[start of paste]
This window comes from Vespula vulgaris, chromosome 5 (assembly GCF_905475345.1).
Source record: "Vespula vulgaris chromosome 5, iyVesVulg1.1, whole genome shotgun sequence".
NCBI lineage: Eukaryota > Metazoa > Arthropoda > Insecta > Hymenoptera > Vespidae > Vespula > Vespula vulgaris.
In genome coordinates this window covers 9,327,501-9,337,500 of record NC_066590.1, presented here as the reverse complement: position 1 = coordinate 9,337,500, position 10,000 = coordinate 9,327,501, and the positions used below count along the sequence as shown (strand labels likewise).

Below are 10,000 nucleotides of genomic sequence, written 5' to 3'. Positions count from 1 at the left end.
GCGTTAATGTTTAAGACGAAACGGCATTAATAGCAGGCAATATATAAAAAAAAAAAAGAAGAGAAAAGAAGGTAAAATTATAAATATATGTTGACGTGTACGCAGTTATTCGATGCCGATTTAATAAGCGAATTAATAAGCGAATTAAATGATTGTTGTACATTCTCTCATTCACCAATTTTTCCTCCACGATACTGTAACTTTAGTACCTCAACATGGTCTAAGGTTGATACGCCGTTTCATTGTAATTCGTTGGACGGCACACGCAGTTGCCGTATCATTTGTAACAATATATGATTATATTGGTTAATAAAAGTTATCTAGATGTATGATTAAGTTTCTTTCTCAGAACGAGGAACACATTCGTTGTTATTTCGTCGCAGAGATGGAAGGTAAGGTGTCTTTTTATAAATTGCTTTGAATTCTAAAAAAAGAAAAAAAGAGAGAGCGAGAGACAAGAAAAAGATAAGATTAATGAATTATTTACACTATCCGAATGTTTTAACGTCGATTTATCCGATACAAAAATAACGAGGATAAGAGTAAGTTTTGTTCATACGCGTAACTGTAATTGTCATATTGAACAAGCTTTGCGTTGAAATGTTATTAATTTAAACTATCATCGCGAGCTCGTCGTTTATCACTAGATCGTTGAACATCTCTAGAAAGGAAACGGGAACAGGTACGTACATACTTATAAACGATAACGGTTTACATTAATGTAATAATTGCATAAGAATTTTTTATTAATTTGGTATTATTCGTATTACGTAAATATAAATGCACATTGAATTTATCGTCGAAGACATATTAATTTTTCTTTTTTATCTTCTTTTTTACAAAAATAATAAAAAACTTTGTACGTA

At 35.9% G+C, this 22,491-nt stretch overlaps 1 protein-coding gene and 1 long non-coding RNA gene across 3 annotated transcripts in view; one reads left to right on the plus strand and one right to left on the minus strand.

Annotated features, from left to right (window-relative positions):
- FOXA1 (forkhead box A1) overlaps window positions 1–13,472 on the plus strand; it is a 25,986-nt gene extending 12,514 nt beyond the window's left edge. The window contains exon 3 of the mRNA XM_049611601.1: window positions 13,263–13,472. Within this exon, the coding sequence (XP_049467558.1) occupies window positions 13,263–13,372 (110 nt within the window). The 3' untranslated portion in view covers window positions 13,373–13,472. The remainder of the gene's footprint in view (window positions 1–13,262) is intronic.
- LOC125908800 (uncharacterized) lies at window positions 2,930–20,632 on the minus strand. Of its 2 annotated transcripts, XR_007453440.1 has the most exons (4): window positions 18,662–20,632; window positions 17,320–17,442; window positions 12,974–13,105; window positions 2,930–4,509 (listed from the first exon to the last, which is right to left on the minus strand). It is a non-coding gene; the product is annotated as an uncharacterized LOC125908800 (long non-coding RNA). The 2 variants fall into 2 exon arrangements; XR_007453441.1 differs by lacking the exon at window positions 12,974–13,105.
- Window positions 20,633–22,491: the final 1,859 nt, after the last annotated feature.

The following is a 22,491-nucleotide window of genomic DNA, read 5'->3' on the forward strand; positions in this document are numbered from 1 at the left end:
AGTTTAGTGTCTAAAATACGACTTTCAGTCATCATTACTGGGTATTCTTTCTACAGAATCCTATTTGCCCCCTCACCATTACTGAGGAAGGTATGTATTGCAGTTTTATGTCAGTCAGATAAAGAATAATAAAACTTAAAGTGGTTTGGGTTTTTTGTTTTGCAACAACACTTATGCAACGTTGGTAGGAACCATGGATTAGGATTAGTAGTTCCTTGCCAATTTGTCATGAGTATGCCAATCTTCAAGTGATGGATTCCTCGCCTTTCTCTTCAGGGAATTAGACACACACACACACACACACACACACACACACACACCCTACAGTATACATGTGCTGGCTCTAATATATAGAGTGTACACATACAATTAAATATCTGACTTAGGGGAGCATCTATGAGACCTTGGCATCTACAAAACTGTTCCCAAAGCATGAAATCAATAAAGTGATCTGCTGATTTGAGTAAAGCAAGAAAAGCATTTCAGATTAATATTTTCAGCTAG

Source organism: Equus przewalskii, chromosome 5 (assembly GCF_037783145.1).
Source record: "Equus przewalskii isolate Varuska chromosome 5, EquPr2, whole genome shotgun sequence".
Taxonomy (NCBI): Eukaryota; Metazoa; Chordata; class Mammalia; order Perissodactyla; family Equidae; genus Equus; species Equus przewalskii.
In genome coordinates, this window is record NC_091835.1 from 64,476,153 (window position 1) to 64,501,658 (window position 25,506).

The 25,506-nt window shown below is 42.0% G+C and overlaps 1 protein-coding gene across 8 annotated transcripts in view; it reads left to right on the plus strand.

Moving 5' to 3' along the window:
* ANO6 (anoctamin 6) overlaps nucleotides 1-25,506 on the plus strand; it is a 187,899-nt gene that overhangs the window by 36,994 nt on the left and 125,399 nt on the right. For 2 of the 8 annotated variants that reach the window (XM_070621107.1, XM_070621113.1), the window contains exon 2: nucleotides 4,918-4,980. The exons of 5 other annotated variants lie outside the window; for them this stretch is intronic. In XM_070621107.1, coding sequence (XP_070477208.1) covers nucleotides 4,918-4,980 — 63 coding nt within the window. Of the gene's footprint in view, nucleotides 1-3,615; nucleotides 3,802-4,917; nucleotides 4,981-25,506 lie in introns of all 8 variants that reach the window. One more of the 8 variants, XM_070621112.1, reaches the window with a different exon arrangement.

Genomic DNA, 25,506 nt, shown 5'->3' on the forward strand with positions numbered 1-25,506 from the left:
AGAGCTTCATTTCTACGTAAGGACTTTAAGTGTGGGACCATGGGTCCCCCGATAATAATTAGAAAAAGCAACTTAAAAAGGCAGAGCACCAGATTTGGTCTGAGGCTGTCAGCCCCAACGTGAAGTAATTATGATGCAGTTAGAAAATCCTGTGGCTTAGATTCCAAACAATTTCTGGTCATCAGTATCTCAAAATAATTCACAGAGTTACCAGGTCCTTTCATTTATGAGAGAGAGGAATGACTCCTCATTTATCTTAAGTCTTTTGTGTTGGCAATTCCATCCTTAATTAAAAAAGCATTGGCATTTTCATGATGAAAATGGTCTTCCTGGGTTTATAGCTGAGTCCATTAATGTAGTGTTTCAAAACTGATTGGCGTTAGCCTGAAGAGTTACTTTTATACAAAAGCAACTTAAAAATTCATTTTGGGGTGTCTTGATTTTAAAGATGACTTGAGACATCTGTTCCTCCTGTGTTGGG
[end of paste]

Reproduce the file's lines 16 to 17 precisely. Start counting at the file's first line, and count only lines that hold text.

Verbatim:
Taxonomy (NCBI): Eukaryota; Metazoa; Chordata; class Mammalia; order Perissodactyla; family Equidae; genus Equus; species Equus przewalskii.
In genome coordinates, this window is record NC_091835.1 from 64,476,153 (window position 1) to 64,501,658 (window position 25,506).